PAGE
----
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St Paul’s Cathedral Prayers for the Climate



Prayers for the success of the United Nations Climate Change
negotiations in Durban will be said during choral evensong at St
Paul’s Cathedral on Saturday 3rd December 2011 starting at 5.00 pm, following the end of the annual Climate Justice March in Central

Canon Michael Hampel, Precentor of St Paul’s Cathedral Chapter confirmed today (1st December 2011) that the prayers would be held at St Paul’s on Saturday at 5.00 pm and said, “Reverence for God’s creation is not only something to sing about in church. It demands proper debate and action if we are to be good stewards of the riches with which God has entrusted us.”

Ruth Jarman of Christian Ecology Link said “I am delighted that St Paul’s has announced today that the prayers will be said. It is vital for our children’s sake that we curb greenhouse gas emissions”, and added, “I can’t think of a better way to end a noisy day of protest that to go to choral evensong at St Paul’s.”

Throughout the day, representatives of the faith communities will be taking part in a range of events in London to mark the global talks. Members of the Green Christian community will end their Climate Justice March day as they started it – in worshipful prayer.

Other events during the day are set to include :-

(*) A Climate Vigil beside the Thames the midnight before (Friday 2nd December 2011)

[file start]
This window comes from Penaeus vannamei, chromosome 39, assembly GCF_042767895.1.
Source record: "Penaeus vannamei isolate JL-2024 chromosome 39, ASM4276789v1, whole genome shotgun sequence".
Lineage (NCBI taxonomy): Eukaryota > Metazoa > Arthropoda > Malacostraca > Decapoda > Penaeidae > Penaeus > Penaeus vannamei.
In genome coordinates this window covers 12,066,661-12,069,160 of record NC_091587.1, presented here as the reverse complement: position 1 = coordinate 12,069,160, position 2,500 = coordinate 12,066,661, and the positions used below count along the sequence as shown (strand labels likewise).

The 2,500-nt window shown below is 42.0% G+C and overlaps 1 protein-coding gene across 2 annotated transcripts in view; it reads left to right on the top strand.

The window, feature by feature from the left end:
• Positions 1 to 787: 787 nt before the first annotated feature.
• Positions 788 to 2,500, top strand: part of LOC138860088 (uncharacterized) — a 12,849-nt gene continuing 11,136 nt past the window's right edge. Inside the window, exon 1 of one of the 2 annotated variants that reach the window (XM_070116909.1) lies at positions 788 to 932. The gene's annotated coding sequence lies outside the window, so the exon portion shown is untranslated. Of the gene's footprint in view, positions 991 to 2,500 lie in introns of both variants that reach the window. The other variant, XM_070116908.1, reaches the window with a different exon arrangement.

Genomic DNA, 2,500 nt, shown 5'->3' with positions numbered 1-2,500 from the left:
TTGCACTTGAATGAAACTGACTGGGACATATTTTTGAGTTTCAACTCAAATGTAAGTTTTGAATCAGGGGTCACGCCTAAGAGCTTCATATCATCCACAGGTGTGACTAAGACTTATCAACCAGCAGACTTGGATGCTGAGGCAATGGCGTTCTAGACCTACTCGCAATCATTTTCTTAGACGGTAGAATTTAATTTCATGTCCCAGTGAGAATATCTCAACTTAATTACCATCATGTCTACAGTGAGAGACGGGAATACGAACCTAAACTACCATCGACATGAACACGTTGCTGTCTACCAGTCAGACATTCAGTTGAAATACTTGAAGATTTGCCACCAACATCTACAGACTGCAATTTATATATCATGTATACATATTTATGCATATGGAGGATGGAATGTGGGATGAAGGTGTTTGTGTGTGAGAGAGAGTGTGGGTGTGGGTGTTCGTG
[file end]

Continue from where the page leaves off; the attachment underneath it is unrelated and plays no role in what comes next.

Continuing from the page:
(*) A Service at 11.30 am Saturday 3rd December 2011 at St Mary le Bow organised by Christian Ecology Link.
(*) The Climate Justice March 1 pm and Rally outside Parliament at 2.30 pm, Saturday 3rd December 2011.


The night before the march, a Climate Refugee Vigil will be held on the Thames foreshore near the Millennium Bridge between 11.30 pm on Friday 2nd December 2011 and 1.00 am on Saturday 3rd December 2011, to which all faith community members are welcome.

Christian Ecology Link is holding a time of prayer and meditation at 11.30 am on Saturday 3rd December 2011 at St Mary-le-Bow church in Cheapside, London EC2V 6AU to pray for the success of the United Nations climate conference in Durban, South Africa, which is happening during the two weeks either side of that weekend. Revd Steve Paynter, member of the Operation Noah board will lead the service. All are welcome.

At 12.00 midday on Saturday 3rd December 2011, the faith communities will leave the church to join the Climate Justice March and Rally organised by the Campaign against Climate Change. The march will start from the north end of Blackfriars Bridge at around 1.00 pm. People are asked to march in support of the tens of thousands mobilising in South Africa, demanding climate justice at the Durban climate talks.

The London march will culminate at 2.30 pm with a Climate Justice Rally outside Parliament. Attendees will physically form a photo opportunity by splitting into two groups to represent the 7 percent global privileged versus the 50 percent suffering climate injustice, and demand urgent action to achieve a Zero Carbon Britain by 2030.

Christian Ecology Link members and supporters will continue on to St Paul’s Cathedral for the commencement of choral evensong at 5.00 pm.